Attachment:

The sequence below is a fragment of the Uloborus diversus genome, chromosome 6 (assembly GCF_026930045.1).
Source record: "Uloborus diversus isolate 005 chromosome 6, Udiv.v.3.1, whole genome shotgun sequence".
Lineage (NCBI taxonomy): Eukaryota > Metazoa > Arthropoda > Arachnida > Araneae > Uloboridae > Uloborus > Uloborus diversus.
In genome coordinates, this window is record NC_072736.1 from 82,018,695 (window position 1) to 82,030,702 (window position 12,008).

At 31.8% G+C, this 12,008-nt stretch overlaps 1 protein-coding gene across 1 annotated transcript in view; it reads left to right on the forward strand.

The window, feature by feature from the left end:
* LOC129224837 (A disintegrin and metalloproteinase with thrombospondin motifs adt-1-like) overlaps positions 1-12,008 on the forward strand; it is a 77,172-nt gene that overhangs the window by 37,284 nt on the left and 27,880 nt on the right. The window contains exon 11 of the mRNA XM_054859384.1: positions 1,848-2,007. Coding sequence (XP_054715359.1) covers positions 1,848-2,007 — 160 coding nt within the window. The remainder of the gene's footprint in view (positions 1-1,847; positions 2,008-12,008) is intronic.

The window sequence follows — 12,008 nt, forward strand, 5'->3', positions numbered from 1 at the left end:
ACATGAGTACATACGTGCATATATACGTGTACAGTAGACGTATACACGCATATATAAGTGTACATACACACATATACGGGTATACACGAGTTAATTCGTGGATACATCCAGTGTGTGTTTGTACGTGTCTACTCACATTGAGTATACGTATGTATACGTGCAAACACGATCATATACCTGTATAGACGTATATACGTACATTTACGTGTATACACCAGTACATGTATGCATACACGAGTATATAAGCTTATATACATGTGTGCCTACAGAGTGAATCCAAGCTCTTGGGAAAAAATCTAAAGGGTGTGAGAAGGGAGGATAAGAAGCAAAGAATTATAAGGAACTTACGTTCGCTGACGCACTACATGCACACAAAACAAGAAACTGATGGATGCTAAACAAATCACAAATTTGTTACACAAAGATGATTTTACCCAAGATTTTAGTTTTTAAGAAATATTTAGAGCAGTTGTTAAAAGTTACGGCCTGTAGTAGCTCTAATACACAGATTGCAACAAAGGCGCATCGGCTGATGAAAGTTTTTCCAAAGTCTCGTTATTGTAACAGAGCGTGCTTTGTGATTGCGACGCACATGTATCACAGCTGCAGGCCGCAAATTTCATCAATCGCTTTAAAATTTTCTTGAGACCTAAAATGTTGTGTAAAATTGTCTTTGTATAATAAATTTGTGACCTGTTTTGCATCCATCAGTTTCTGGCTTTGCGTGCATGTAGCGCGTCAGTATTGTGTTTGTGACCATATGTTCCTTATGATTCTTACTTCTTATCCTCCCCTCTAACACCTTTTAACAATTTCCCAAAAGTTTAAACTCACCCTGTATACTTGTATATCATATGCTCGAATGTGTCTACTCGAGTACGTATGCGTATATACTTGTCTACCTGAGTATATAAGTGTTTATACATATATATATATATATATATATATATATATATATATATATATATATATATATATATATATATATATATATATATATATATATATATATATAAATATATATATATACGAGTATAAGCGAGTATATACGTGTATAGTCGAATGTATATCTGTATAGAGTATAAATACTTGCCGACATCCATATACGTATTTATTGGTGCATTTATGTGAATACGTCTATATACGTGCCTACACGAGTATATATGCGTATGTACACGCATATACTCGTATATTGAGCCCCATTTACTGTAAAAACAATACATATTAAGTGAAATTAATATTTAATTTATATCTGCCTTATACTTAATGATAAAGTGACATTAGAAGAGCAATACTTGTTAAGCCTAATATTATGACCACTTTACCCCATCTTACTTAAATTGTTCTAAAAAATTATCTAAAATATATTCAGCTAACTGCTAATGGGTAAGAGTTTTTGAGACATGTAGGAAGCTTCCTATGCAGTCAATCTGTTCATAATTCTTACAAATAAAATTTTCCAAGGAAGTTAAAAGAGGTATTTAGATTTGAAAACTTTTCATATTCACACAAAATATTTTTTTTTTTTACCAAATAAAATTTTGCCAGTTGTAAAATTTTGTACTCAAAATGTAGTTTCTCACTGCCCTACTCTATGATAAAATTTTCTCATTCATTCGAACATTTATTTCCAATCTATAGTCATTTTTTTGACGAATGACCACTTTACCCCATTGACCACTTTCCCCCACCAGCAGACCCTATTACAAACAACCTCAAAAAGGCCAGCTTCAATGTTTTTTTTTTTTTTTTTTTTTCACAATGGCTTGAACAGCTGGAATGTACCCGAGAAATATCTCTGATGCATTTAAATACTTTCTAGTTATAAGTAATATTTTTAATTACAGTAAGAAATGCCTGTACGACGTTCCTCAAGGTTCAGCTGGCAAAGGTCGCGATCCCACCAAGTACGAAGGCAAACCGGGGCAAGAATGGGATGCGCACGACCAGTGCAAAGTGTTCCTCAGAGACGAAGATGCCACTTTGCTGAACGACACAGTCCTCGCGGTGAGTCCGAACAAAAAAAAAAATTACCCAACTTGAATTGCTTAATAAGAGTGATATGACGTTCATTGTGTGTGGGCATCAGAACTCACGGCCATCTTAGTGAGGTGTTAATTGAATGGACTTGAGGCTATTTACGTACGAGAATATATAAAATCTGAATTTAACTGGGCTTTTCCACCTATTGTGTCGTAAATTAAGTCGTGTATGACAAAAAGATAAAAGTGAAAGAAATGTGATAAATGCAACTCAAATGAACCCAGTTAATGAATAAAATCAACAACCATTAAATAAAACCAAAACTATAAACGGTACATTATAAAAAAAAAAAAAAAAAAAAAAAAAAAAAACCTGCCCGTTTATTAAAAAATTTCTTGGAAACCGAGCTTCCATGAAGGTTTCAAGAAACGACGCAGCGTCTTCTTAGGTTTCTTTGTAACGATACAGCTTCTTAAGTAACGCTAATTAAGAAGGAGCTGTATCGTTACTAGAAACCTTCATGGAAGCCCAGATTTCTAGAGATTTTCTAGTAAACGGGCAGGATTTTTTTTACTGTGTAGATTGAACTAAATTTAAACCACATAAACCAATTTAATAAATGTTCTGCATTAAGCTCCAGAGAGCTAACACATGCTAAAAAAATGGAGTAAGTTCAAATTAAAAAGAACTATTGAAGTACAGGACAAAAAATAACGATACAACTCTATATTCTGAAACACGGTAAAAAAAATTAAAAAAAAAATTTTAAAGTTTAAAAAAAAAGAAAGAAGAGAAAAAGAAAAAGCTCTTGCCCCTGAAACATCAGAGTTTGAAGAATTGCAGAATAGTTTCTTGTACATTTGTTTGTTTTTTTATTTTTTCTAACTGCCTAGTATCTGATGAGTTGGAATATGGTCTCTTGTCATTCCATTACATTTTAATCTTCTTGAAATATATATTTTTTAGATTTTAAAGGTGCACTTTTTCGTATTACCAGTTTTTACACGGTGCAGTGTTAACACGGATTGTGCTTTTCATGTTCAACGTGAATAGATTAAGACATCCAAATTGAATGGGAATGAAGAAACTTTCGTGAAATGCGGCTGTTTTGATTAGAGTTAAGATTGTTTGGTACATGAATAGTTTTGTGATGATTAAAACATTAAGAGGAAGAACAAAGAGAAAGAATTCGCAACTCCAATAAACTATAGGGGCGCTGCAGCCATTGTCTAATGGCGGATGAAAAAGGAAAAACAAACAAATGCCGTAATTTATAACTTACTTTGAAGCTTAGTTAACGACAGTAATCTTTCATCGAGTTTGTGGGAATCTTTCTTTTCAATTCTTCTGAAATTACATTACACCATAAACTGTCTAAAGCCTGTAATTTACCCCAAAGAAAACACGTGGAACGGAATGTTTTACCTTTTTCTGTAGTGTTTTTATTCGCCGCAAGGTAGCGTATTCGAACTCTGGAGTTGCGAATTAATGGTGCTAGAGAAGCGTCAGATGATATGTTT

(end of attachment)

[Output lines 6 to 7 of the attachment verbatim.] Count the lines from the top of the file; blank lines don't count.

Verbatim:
The window, feature by feature from the left end:
* LOC129224837 (A disintegrin and metalloproteinase with thrombospondin motifs adt-1-like) overlaps positions 1-12,008 on the forward strand; it is a 77,172-nt gene that overhangs the window by 37,284 nt on the left and 27,880 nt on the right. The window contains exon 11 of the mRNA XM_054859384.1: positions 1,848-2,007. Coding sequence (XP_054715359.1) covers positions 1,848-2,007 — 160 coding nt within the window. The remainder of the gene's footprint in view (positions 1-1,847; positions 2,008-12,008) is intronic.